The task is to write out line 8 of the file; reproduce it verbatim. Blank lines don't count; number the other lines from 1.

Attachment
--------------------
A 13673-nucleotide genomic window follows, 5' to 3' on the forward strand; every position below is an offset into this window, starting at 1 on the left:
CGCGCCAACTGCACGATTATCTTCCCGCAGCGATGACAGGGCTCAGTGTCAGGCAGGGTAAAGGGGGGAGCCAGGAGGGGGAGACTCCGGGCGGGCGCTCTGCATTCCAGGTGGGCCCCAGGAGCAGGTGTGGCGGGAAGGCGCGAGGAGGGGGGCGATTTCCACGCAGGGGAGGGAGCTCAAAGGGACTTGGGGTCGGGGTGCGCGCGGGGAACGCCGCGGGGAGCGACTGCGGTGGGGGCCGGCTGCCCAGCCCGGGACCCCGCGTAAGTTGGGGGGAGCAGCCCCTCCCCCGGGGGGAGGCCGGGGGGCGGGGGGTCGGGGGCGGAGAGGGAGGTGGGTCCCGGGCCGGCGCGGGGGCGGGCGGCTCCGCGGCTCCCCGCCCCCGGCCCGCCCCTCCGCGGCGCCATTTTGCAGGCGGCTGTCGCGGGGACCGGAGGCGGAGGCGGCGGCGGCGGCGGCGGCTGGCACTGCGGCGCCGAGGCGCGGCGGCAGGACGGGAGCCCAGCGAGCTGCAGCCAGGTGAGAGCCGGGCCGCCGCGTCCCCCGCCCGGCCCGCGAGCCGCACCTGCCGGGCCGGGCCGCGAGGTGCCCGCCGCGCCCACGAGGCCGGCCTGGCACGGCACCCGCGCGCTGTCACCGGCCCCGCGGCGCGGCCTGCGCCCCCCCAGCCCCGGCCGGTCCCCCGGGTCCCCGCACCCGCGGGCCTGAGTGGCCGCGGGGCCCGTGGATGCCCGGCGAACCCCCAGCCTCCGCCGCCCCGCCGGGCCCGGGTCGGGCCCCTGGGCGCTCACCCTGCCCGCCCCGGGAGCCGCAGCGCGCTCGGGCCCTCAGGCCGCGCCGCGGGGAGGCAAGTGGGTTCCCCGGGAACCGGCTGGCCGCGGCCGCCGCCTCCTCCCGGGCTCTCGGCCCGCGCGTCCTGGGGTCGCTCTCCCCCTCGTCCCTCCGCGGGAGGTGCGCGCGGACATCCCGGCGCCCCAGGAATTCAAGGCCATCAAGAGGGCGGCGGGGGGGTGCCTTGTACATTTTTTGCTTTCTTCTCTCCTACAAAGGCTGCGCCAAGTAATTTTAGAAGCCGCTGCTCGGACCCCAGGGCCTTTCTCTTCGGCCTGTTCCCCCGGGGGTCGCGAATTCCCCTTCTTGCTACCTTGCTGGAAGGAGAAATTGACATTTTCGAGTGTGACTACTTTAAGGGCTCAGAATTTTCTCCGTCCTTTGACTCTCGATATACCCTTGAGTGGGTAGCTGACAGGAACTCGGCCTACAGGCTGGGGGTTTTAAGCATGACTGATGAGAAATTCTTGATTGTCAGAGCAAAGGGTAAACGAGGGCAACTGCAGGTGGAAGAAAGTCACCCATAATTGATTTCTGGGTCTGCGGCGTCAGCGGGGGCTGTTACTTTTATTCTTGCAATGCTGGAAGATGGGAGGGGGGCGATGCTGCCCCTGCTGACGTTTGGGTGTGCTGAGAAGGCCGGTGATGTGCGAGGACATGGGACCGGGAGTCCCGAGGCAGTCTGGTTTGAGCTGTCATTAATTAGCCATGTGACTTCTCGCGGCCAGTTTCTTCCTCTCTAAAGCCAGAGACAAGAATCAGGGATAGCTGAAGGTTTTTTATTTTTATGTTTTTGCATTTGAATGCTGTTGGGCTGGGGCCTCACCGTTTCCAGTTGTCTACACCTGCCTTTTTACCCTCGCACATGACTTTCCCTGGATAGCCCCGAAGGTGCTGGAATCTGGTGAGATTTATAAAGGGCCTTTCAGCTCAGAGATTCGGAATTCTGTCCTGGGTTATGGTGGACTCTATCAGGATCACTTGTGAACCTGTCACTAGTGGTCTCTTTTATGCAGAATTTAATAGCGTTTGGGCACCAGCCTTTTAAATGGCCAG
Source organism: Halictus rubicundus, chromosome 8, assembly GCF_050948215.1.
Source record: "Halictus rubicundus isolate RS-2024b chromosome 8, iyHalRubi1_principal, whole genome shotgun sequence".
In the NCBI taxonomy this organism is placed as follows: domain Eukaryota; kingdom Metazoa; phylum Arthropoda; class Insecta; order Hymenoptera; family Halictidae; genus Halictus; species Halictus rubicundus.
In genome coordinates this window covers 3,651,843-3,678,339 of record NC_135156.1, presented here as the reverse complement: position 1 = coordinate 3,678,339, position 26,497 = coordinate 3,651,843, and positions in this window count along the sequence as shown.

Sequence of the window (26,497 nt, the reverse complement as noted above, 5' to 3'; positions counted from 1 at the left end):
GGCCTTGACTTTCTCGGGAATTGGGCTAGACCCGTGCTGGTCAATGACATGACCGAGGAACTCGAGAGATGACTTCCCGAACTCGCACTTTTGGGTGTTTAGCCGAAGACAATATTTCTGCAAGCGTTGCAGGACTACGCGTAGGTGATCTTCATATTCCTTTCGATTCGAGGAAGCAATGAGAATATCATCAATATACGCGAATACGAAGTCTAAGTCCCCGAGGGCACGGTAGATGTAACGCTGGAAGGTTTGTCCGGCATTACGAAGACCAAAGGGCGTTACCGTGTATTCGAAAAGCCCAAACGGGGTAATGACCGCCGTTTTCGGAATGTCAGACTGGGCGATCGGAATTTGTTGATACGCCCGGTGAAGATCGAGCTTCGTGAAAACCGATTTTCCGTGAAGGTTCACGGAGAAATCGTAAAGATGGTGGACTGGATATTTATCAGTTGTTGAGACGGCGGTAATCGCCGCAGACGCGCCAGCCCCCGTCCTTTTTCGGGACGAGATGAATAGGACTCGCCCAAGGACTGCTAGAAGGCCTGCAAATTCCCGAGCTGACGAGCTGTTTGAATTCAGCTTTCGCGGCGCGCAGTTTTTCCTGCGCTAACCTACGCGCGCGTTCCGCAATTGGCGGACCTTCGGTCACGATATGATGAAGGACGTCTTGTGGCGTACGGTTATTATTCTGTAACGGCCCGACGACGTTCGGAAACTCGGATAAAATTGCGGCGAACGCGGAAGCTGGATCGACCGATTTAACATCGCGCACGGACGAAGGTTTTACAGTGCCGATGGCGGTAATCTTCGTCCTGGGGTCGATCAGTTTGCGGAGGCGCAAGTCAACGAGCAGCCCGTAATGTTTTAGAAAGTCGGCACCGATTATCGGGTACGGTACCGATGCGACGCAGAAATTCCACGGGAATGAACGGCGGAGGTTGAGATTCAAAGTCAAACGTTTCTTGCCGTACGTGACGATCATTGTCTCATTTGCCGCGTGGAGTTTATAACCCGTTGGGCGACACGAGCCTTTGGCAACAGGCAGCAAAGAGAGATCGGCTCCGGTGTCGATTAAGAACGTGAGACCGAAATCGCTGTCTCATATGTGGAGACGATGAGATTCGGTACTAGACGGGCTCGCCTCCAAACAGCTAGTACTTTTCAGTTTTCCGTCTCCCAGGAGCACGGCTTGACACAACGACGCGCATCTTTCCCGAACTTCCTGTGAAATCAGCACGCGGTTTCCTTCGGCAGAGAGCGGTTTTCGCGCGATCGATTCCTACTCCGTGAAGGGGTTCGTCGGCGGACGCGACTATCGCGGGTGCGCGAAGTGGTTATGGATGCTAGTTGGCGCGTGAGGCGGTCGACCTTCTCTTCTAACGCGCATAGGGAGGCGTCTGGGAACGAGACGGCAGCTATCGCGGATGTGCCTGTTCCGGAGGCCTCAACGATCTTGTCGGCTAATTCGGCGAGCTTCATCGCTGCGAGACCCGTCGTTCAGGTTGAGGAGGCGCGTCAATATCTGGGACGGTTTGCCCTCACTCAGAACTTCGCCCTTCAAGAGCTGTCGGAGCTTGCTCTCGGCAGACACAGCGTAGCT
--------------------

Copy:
GGCCTTGACTTTCTCGGGAATTGGGCTAGACCCGTGCTGGTCAATGACATGACCGAGGAACTCGAGAGATGACTTCCCGAACTCGCACTTTTGGGTGTTTAGCCGAAGACAATATTTCTGCAAGCGTTGCAGGACTACGCGTAGGTGATCTTCATATTCCTTTCGATTCGAGGAAGCAATGAGAATATCATCAATATACGCGAATACGAAGTCTAAGTCCCCGAGGGCACGGTAGATGTAACGCTGGAAGGTTTGTCCGGCATTACGAAGACCAAAGGGCGTTACCGTGTATTCGAAAAGCCCAAACGGGGTAATGACCGCCGTTTTCGGAATGTCAGACTGGGCGATCGGAATTTGTTGATACGCCCGGTGAAGATCGAGCTTCGTGAAAACCGATTTTCCGTGAAGGTTCACGGAGAAATCGTAAAGATGGTGGACTGGATATTTATCAGTTGTTGAGACGGCGGTAATCGCCGCAGACGCGCCAGCCCCCGTCCTTTTTCGGGACGAGATGAATAGGACTCGCCCAAGGACTGCTAGAAGGCCTGCAAATTCCCGAGCTGACGAGCTGTTTGAATTCAGCTTTCGCGGCGCGCAGTTTTTCCTGCGCTAACCTACGCGCGCGTTCCGCAATTGGCGGACCTTCGGTCACGATATGATGAAGGACGTCTTGTGGCGTACGGTTATTATTCTGTAACGGCCCGACGACGTTCGGAAACTCGGATAAAATTGCGGCGAACGCGGAAGCTGGATCGACCGATTTAACATCGCGCACGGACGAAGGTTTTACAGTGCCGATGGCGGTAATCTTCGTCCTGGGGTCGATCAGTTTGCGGAGGCGCAAGTCAACGAGCAGCCCGTAATGTTTTAGAAAGTCGGCACCGATTATCGGGTACGGTACCGATGCGACGCAGAAATTCCACGGGAATGAACGGCGGAGGTTGAGATTCAAAGTCAAACGTTTCTTGCCGTACGTGACGATCATTGTCTCATTTGCCGCGTGGAGTTTATAACCCGTTGGGCGACACGAGCCTTTGGCAACAGGCAGCAAAGAGAGATCGGCTCCGGTGTCGATTAAGAACGTGAGACCGAAATCGCTGTCTCATATGTGGAGACGATGAGATTCGGTACTAGACGGGCTCGCCTCCAAACAGCTAGTACTTTTCAGTTTTCCGTCTCCCAGGAGCACGGCTTGACACAACGACGCGCATCTTTCCCGAACTTCCTGTGAAATCAGCACGCGGTTTCCTTCGGCAGAGAGCGGTTTTCGCGCGATCGATTCCTACTCCGTGAAGGGGTTCGTCGGCGGACGCGACTATCGCGGGTGCGCGAAGTGGTTATGGATGCTAGTTGGCGCGTGAGGCGGTCGACCTTCTCTTCTAACGCGCATAGGGAGGCGTCTGGGAACGAGACGGCAGCTATCGCGGATGTGCCTGTTCCGGAGGCCTCAACGATCTTGTCGGCTAATTCGGCGAGCTTCATCGCTGCGAGACCCGTCGTTCAGGTTGAGGAGGCGCGTCAATATCTGGGACGGTTTGCCCTCACTCAGAACTTCGCCCTTCAAGAGCTGTCGGAGCTTGCTCTCGGCAGACACAGCGTAGCT